Last month, the BICEP2 project uncovered evidence of gravitational waves among the scattered cosmic microwave background of the Big Bang. This confirmation of the existence of gravitational waves has injected new interest in an old project: the Laser Interferometer Gravitational-Wave Observatory (LIGO), which is intended to scan the universe for gravitational waves and use them to pinpoint explosions, celestial phenomena, and other significant cosmic events.
While LIGO has been around since 1992, and was operational from 2002 to 2010, it has not yet been successful in detecting any direct evidence of gravitational waves. But this is likely to change by the end of the year, as a series of upgrades to the LIGO project—referred to simply as Advanced LIGO—will exponentially increase the sensitivity and precision of the equipment.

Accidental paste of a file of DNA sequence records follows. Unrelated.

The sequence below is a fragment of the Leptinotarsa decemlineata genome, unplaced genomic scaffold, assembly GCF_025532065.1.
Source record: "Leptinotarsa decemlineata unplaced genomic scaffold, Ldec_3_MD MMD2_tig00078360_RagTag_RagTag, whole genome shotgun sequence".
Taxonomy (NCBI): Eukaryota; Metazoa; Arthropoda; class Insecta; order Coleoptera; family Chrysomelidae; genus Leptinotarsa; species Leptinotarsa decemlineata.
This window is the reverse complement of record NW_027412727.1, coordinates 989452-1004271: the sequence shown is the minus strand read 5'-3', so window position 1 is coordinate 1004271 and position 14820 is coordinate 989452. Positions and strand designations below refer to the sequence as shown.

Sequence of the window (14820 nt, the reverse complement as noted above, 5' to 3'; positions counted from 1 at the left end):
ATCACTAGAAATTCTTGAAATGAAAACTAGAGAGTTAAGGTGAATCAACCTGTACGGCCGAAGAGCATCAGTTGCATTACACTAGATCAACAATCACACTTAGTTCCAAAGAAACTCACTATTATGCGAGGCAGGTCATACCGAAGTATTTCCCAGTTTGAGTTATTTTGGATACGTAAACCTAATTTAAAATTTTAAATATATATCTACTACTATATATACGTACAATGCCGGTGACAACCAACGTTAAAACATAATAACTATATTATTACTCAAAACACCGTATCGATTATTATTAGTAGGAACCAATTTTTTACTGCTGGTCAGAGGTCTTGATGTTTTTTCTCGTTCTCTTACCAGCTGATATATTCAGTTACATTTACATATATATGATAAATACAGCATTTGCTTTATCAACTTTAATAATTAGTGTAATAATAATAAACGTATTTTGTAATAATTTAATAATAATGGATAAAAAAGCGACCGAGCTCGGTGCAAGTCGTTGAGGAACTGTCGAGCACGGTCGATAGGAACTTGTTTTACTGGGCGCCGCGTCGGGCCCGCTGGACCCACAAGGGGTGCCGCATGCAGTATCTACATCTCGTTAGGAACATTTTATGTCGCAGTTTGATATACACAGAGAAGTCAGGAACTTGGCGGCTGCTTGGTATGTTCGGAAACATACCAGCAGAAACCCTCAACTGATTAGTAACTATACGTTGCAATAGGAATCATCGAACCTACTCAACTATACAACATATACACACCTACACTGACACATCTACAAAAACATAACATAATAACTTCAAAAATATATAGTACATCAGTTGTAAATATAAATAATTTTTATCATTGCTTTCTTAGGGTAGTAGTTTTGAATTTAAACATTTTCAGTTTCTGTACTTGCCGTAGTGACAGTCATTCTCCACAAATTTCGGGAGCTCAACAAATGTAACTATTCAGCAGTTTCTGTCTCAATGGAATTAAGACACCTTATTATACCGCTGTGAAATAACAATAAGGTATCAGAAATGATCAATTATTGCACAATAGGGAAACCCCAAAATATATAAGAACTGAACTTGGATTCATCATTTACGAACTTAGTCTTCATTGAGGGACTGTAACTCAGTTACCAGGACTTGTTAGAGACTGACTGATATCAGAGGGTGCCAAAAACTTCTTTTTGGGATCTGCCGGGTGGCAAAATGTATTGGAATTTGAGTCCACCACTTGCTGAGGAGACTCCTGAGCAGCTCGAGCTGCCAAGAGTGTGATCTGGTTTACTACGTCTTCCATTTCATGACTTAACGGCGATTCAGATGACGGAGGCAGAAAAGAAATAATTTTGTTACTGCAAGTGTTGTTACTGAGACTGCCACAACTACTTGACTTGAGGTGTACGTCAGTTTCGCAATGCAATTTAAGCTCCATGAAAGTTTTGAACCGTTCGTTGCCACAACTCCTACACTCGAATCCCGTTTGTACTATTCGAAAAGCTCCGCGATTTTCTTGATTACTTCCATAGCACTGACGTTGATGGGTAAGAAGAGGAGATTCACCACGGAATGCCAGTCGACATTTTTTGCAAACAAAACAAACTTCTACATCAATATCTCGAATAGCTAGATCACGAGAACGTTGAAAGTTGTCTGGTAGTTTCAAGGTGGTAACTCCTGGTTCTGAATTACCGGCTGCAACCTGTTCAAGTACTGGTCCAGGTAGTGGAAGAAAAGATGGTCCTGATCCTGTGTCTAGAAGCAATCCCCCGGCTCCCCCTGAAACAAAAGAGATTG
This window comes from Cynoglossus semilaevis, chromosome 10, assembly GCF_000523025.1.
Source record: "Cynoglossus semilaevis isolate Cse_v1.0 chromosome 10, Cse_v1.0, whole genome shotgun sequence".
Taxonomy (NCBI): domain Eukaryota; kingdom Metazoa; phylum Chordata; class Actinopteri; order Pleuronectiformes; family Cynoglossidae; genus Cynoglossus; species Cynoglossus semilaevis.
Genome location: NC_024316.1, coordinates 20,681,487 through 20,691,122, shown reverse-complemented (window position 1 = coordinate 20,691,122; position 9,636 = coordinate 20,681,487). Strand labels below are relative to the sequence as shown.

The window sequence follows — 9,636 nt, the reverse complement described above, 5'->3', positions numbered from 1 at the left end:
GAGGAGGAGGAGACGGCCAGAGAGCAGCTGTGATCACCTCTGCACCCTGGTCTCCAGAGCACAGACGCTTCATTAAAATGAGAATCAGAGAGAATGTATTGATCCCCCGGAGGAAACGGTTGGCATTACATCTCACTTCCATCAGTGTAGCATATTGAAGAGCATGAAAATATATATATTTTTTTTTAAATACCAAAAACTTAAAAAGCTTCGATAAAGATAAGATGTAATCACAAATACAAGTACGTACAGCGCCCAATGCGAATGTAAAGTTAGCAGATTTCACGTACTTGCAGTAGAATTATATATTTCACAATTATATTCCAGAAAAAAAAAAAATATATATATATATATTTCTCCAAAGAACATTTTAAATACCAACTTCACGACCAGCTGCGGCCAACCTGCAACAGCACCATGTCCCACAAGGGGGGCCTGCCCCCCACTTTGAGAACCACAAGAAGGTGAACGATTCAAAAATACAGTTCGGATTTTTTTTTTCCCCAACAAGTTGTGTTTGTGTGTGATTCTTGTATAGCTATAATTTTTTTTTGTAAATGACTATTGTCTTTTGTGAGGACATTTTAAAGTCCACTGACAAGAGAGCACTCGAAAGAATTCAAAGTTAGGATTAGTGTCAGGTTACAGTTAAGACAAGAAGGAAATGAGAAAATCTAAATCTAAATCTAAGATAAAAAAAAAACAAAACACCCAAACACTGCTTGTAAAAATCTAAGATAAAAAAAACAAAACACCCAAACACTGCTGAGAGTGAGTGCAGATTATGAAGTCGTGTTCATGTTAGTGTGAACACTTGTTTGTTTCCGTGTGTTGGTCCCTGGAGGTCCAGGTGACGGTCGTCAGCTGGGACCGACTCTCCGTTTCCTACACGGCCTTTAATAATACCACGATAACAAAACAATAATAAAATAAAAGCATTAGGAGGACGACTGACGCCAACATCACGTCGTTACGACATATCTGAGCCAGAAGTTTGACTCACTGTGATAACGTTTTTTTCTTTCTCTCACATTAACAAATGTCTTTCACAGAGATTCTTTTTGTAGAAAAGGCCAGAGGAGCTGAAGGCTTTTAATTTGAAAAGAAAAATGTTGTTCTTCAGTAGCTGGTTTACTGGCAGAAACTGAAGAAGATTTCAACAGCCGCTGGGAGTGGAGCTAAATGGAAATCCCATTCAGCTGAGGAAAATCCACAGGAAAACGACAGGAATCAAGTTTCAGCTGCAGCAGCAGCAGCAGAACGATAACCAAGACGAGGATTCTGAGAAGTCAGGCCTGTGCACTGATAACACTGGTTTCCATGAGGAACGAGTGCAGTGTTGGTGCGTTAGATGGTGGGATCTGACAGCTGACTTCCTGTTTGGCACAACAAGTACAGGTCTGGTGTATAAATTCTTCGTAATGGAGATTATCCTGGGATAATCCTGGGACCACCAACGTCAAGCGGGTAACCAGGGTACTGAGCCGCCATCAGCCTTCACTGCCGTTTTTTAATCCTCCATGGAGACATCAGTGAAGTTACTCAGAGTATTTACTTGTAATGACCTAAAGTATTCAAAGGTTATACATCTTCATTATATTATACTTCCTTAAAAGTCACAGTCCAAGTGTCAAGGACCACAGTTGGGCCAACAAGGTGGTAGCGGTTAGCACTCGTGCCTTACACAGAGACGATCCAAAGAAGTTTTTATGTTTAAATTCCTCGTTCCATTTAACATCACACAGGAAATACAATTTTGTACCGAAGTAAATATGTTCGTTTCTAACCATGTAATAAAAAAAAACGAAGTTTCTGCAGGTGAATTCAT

This trailer for a documentary about the project—Kai Staats' LIGO: A Passion for Understanding—correctly conveys its potential to quite literally change the way we look at the universe:
If the new, upgraded LIGO does what scientists expect it to do, it will be our first direct look at the gravitational waves through which cosmic events resonate. It will be—just as the trailer suggests—like hearing the universe for the very first time. And there's no telling what we'll hear, or what effect this new evidence might have on our understanding of the cosmos.